In march 2016 I was prepared to go and make my dream come true. I’ve always loved animals and plants, and had been saving money for some years to travel to the rainforests of Central America.

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A few months after buying my plane tickets, I was finally there! YAY! That same day I started walking towards the pristine rainforest, but what I found was heartbreaking. I was facing incredibly tainted rainforests, full of piled rubbish under the tree roots and new incredibly modern houses in the middle of harvested hills. I didn’t expect this and I found it a little bit sad.

Anyway, I kept walking through this panorama and started to finally find the famous Poison Dart Frogs (Oophaga pumilio), tiny but extremelly poisonous amphibians. Some of them were jumping between waste.

They are probably the most toxic animals alive and so they show to us by displaying a bright rainbow of colors on their skin. They are all small: the largest are no more than 6cm long, and some are just 1.5 cm.

So yes, I made my dream come true, but it had a bittersweet touch. I had to do something to change this and guarantee Poison Dart Frogs and rainforest conservation for future generations. So I decided to start a crowdfunding campaign at Kickstarter to make a non-profit documentary that is both educational and serves as funding for a conservationist cause.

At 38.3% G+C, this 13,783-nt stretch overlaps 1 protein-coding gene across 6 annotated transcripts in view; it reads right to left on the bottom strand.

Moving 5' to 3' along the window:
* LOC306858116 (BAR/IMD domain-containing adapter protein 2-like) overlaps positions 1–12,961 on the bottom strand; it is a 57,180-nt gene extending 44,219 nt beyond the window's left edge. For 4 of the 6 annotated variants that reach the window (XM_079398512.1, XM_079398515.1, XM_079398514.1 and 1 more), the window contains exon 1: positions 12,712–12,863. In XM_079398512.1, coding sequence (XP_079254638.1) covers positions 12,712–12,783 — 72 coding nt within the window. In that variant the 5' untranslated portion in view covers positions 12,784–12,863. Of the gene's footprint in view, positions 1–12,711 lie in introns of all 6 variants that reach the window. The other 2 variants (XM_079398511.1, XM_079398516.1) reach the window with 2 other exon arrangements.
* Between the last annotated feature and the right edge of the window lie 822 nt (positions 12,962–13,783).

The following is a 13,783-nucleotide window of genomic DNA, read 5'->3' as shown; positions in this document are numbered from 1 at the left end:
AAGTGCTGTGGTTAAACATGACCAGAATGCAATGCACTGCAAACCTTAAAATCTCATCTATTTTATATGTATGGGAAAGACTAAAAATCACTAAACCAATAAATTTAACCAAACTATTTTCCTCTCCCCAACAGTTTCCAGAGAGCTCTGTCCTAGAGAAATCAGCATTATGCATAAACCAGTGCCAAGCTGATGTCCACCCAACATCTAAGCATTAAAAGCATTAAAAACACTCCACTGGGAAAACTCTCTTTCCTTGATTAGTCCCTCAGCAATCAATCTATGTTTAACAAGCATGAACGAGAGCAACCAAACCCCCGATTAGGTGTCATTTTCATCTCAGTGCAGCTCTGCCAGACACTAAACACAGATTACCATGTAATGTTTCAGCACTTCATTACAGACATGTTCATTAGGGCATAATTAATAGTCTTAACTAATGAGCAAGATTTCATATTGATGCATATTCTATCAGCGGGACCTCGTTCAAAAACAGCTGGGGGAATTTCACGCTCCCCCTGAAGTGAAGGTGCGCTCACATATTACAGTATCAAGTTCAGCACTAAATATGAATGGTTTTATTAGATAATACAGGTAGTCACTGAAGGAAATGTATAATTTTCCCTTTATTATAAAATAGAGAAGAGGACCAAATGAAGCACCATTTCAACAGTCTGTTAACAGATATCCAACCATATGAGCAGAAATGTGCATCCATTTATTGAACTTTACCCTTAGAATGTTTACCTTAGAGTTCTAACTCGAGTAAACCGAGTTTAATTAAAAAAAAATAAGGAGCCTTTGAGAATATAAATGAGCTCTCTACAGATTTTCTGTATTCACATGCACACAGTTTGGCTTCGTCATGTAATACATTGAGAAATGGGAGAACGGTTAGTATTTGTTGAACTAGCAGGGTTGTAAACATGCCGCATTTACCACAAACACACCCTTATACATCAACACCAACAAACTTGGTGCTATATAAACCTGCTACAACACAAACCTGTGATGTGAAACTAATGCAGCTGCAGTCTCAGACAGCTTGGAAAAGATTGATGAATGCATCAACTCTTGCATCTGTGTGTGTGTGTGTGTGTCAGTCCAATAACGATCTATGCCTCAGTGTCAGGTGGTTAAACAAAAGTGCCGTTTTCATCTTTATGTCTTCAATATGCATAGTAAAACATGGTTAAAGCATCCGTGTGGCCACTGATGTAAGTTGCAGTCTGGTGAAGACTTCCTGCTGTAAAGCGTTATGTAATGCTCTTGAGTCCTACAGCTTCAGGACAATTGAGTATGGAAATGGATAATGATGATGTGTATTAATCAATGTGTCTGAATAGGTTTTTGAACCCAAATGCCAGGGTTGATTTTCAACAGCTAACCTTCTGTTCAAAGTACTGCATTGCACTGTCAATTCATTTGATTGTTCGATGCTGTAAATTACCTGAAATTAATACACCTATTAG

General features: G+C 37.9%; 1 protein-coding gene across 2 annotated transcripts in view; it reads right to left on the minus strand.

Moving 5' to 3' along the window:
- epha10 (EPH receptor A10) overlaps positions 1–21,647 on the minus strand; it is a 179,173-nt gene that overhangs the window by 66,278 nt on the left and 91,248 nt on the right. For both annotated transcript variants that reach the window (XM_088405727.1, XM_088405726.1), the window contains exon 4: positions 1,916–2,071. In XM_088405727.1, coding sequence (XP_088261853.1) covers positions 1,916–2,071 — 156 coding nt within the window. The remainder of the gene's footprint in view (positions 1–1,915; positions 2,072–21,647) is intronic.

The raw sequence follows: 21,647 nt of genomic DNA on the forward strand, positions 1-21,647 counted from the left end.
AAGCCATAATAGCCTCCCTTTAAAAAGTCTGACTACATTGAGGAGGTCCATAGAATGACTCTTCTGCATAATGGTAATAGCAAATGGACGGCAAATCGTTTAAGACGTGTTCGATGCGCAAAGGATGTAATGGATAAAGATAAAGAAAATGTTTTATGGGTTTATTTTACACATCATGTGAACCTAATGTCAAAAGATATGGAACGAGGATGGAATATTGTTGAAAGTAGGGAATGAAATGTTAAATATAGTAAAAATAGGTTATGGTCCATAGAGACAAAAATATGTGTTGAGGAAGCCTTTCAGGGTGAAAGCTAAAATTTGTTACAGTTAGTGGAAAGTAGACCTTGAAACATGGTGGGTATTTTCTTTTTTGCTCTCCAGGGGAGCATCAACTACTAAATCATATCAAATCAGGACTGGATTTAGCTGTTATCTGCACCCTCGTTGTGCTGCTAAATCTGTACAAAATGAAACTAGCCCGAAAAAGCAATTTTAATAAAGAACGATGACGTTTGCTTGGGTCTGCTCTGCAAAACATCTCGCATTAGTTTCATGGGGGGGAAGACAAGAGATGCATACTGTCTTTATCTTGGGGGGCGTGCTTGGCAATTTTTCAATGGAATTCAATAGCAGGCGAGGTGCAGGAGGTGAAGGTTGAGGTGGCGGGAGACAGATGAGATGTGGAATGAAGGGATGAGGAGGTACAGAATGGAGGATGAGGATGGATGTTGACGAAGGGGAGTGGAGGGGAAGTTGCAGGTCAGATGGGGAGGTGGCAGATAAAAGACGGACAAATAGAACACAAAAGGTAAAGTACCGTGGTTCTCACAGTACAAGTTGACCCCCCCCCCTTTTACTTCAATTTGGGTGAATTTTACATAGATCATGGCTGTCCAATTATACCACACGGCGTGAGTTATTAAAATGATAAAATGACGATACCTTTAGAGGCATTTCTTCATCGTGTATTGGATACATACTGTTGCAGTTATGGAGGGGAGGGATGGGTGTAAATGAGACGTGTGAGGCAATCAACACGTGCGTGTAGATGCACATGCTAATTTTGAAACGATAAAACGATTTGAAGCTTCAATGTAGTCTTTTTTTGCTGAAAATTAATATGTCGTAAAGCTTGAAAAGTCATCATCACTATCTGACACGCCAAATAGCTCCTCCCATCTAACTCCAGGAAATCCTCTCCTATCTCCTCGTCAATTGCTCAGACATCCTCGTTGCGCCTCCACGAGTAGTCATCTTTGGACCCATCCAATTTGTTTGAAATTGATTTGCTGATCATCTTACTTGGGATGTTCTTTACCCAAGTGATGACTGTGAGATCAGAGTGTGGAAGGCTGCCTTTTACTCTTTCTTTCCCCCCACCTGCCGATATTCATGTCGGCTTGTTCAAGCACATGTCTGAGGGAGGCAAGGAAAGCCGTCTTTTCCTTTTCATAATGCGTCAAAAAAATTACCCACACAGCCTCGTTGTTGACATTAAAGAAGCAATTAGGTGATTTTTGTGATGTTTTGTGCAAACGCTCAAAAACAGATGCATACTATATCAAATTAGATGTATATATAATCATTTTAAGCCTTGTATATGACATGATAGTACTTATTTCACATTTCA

It has taken me hours to make this compaign and reach those who might be interested, but is now starting to catch up and the documentary is now closer to become a reality.

The poject has now the official support of the most the world’s largest collaborative effort dedicated to amphibian conservation, research and education – the Amphibian Survivial Alliance. With this and other collaboration from conservationist institutions like the Costa Rican Amphibian research Center we hope to make it a reality.

More info:

Panamanian Rainforest

Oophaga pumilio near Red Frog Beach (Isla Bastimentos)

Poison Dart Frog at Isla Bastimentos

Oophaga pumilio male (left) and female (right) mating

Trailer ‘Poison Dart Frogs, The Documentary’